Jean-Marie Heimrith, president at Standard Interactive, a Toronto-based streaming media broadcaster, also has three or four projects on the go and is talking to advertisers about podvertunities for fall. But he stresses the medium can’t contain the same old radio gaga you would hear on the FM dial.

‘To suggest one should take content from an old medium and make it available again through another distribution vehicle is not compelling. But if you have a snippet of Bill Clinton on a talk show, and then allow [listeners to download] the full interview, that’s more compelling.’

By the same token, he says, marketers should look to provide their audience with valuable material, through sponsorship, that they can’t get elsewhere.

So far though, most Canadian marketers seem reticent. Mike Parker, managing director of Tribal DDB in Vancouver, has pitched podcasting to some clients.

‘They’re reacting in the same way they did to the Web five years ago: ‘That’s interesting, but it doesn’t have critical mass yet.”

Along with sponsorship, Parker has pitched the idea of adding downloadable audio files to a company’s own Web site. For example, he says the Canadian Tourism Commission could podcast stories from travellers about their experiences in Canada.

Stateside, advertisers have been more adventurous. Tod Maffin, technology futurist and CBC producer with his own podcast at iloveradio.org, points to the condom brand Durex. It recently signed on as

a sponsor of the Dawn and Drew show, which features the real-life banter of a couple

from Wisconsin.

Says Maffin: ‘[Durex] just comes up naturally in conversation. Sometimes the mention is 15 seconds long and sometimes five minutes; the advertiser has left it up to them to shape

the message.’

The podcasters are straight-up with listeners about the sponsorship and even though sometimes the brand will get a dig (for instance, when Dawn and Drew opined that Durex flavoured condoms taste awful), the pros outweigh the cons, says Maffin, because editorial content is highly valued. ‘Traditional advertising 95% of the time sounds like a company speaking to prospects, as opposed to a host sharing.’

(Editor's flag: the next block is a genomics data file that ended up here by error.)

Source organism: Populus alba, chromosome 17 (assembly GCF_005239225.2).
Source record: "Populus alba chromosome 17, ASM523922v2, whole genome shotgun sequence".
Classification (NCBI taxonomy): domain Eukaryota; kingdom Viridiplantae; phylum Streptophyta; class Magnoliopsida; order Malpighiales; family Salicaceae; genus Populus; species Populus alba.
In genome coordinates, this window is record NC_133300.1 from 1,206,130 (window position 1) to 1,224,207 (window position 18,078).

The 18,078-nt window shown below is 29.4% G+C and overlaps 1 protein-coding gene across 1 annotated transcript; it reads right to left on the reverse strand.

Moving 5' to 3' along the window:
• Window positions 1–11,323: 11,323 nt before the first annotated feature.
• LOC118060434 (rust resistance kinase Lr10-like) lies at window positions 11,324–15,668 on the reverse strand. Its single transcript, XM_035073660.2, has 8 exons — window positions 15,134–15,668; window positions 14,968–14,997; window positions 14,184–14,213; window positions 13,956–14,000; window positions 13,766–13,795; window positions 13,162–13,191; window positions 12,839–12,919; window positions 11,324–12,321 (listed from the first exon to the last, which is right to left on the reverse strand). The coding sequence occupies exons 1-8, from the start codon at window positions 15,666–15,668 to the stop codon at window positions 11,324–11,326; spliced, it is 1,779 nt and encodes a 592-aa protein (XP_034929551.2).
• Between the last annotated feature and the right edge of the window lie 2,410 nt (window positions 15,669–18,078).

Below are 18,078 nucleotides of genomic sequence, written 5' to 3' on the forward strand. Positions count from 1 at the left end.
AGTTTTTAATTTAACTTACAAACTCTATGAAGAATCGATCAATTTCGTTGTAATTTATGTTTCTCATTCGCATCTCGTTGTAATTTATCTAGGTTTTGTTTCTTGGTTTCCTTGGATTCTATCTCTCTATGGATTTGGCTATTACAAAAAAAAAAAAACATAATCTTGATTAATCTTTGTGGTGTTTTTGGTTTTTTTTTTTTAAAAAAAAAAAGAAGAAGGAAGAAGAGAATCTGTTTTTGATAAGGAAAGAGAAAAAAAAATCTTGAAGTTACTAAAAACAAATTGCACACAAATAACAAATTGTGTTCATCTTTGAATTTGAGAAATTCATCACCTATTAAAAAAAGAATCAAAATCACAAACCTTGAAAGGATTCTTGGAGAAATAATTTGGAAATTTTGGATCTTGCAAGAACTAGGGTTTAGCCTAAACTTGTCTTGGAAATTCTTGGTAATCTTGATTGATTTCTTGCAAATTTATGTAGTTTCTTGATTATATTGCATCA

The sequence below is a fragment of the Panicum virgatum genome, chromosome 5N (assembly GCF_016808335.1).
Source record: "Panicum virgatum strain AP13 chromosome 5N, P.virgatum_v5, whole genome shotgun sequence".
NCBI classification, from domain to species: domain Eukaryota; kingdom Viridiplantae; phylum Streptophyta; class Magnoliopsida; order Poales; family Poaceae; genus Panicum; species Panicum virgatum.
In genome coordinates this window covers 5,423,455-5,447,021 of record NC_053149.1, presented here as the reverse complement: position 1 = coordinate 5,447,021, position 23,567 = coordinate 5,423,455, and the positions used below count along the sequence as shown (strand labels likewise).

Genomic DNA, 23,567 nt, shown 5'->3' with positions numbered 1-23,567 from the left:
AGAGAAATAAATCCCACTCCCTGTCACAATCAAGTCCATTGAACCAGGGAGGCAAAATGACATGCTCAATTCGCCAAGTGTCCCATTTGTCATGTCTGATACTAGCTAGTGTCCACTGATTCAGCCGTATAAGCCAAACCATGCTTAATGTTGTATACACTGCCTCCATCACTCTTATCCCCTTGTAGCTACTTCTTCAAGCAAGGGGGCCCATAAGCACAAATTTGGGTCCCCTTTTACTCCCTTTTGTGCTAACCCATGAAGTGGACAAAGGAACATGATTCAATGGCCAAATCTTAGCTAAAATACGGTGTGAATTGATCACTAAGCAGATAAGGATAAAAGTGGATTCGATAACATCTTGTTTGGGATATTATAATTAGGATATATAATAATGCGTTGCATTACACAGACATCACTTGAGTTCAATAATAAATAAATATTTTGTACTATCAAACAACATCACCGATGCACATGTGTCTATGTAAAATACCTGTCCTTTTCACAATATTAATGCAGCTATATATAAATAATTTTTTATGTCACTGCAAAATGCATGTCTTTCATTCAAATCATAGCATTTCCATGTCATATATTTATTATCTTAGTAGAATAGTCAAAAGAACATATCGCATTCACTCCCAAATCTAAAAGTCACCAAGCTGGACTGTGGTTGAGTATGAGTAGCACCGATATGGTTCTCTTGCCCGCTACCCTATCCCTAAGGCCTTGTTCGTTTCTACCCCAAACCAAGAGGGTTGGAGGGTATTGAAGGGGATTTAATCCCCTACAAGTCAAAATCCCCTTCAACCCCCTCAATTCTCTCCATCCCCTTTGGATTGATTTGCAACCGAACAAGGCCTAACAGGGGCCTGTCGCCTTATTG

Meanwhile, Heineken, which has supported the dance music/DJ scene for some time now, has learned first hand that podvertising can create a buzz. Late in 2004, the Amsterdam-based brewer launched a podcast featuring an interview with international Heineken

DJ Daniele Davoli. According to

spokesperson Nicole McNaughton, it attracted 50,000 downloads in two months and a lot of press.

Even General Motors North America is doing it. After president Gary L. Cowger introduced the new Cadillac DTS and Buick Lucerne at the Chicago Auto Show earlier this year, his remarks were encoded in MP3 format for podcasting purposes and presented on the GM FastLane Leadership blog, which debuted a few months ago. At the New York Auto Show, Cowger reported that hundreds of people downloaded the info in a few short hours.

However, don’t expect an influx of Canadian podvertisers any time soon. Explains Standard Interactive’s Heimrith: ‘Everyone’s very interested. [But] things are moving so fast, nobody really knows which way to go.’

With files from Paula Costello